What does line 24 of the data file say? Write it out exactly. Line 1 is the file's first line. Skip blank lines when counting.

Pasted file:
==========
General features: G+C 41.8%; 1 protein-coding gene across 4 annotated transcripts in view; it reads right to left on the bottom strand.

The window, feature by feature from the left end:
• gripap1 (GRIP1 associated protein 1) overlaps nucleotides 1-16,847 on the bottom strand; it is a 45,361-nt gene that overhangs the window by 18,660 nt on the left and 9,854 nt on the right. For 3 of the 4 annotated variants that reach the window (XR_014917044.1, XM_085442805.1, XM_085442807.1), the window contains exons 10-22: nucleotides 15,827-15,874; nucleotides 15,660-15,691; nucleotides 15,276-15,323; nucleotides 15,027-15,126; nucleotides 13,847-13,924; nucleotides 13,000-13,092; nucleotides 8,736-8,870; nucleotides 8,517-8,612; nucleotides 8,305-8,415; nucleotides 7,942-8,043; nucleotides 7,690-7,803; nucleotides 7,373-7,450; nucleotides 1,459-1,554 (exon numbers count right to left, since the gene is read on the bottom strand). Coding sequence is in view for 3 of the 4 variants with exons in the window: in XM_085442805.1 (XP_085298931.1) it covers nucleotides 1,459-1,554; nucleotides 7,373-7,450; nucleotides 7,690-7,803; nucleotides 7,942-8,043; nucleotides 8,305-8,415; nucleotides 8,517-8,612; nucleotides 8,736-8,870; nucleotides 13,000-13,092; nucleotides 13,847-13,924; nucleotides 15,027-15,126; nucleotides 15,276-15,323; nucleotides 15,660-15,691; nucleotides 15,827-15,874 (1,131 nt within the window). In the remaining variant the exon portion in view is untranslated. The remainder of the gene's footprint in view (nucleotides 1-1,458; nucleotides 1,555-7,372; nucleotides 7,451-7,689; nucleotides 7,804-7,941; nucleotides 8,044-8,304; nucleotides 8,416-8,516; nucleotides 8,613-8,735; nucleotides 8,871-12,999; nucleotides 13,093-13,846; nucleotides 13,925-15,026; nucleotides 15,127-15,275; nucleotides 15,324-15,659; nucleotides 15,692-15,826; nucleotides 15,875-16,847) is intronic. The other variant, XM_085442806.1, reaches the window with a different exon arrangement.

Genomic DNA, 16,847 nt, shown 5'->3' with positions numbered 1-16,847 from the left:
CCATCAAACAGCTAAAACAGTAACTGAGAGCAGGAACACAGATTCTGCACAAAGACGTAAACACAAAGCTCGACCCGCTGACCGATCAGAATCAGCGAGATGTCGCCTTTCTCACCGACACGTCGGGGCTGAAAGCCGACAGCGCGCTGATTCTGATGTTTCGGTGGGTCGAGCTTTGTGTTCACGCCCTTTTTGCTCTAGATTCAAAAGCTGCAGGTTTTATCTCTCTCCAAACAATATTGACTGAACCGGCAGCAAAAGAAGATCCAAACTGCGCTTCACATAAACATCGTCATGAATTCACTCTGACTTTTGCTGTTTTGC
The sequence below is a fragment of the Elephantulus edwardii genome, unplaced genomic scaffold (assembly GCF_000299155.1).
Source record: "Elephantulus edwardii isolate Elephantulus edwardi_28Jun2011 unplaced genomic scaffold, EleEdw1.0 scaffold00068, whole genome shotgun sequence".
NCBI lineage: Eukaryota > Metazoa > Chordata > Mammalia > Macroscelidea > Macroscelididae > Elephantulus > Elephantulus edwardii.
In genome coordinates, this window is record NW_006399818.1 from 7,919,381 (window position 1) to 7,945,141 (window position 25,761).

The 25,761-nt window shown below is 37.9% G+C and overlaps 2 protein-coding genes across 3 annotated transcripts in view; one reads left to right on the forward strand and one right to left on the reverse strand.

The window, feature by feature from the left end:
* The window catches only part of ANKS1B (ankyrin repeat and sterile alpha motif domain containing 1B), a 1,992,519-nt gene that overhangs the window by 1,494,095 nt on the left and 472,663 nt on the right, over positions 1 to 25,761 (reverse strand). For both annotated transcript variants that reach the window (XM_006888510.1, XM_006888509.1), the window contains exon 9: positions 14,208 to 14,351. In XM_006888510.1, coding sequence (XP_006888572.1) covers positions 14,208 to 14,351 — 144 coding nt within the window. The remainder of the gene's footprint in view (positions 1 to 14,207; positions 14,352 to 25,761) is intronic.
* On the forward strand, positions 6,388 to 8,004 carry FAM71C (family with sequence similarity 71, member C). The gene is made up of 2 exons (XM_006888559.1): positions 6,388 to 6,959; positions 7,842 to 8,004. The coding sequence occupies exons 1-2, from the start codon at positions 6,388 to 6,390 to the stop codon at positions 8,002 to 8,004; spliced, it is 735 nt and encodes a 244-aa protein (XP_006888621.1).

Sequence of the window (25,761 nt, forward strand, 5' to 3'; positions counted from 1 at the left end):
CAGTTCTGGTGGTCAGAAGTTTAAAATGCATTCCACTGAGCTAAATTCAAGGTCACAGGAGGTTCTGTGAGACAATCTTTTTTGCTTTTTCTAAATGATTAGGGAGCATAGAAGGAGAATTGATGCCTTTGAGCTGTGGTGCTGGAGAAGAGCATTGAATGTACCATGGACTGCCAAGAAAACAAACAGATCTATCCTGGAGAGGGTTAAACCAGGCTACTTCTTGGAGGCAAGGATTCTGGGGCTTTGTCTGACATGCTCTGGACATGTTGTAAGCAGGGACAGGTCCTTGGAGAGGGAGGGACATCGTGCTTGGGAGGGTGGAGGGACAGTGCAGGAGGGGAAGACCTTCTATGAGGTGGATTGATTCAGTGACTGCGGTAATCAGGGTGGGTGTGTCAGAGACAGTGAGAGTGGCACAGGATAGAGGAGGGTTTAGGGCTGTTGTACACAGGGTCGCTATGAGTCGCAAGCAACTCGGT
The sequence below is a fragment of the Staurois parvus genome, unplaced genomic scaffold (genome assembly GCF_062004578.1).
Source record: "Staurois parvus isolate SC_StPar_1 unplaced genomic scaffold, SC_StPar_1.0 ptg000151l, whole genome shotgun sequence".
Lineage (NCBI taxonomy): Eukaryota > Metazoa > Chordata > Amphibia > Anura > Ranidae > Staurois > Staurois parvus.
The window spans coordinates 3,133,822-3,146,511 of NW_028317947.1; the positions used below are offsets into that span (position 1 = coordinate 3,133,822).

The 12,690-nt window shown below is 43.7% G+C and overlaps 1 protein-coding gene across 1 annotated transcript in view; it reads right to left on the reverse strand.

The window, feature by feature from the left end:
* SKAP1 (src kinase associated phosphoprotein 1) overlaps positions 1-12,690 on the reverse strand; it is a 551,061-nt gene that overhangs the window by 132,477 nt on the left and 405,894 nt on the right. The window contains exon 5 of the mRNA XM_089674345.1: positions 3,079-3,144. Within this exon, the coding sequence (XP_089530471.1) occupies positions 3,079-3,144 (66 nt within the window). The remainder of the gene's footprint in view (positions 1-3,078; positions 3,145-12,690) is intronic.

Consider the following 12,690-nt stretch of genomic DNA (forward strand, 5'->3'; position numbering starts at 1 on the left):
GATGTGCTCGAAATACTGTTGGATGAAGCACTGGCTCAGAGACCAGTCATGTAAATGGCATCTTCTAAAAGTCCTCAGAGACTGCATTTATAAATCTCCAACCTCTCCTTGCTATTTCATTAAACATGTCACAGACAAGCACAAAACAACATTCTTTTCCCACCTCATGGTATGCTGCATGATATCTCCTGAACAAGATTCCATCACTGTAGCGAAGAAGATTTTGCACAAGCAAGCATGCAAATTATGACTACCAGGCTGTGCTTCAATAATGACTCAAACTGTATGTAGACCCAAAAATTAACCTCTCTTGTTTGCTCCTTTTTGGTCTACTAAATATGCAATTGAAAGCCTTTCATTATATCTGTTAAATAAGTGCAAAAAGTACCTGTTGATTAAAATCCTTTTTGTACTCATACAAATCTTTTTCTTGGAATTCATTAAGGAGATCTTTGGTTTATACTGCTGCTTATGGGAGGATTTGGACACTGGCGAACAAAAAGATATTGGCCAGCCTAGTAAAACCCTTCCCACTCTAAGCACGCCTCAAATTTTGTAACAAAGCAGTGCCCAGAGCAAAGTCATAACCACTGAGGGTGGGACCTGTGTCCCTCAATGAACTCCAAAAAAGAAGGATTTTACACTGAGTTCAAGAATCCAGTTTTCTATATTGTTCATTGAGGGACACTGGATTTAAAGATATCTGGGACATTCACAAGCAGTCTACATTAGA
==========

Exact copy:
GATGTGCTCGAAATACTGTTGGATGAAGCACTGGCTCAGAGACCAGTCATGTAAATGGCATCTTCTAAAAGTCCTCAGAGACTGCATTTATAAATCTCCAACCTCTCCTTGCTATTTCATTAAACATGTCACAGACAAGCACAAAACAACATTCTTTTCCCACCTCATGGTATGCTGCATGATATCTCCTGAACAAGATTCCATCACTGTAGCGAAGAAGATTTTGCACAAGCAAGCATGCAAATTATGACTACCAGGCTGTGCTTCAATAATGACTCAAACTGTATGTAGACCCAAAAATTAACCTCTCTTGTTTGCTCCTTTTTGGTCTACTAAATATGCAATTGAAAGCCTTTCATTATATCTGTTAAATAAGTGCAAAAAGTACCTGTTGATTAAAATCCTTTTTGTACTCATACAAATCTTTTTCTTGGAATTCATTAAGGAGATCTTTGGTTTATACTGCTGCTTATGGGAGGATTTGGACACTGGCGAACAAAAAGATATTGGCCAGCCTAGTAAAACCCTTCCCACTCTAAGCACGCCTCAAATTTTGTAACAAAGCAGTGCCCAGAGCAAAGTCATAACCACTGAGGGTGGGACCTGTGTCCCTCAATGAACTCCAAAAAAGAAGGATTTTACACTGAGTTCAAGAATCCAGTTTTCTATATTGTTCATTGAGGGACACTGGATTTAAAGATATCTGGGACATTCACAAGCAGTCTACATTAGA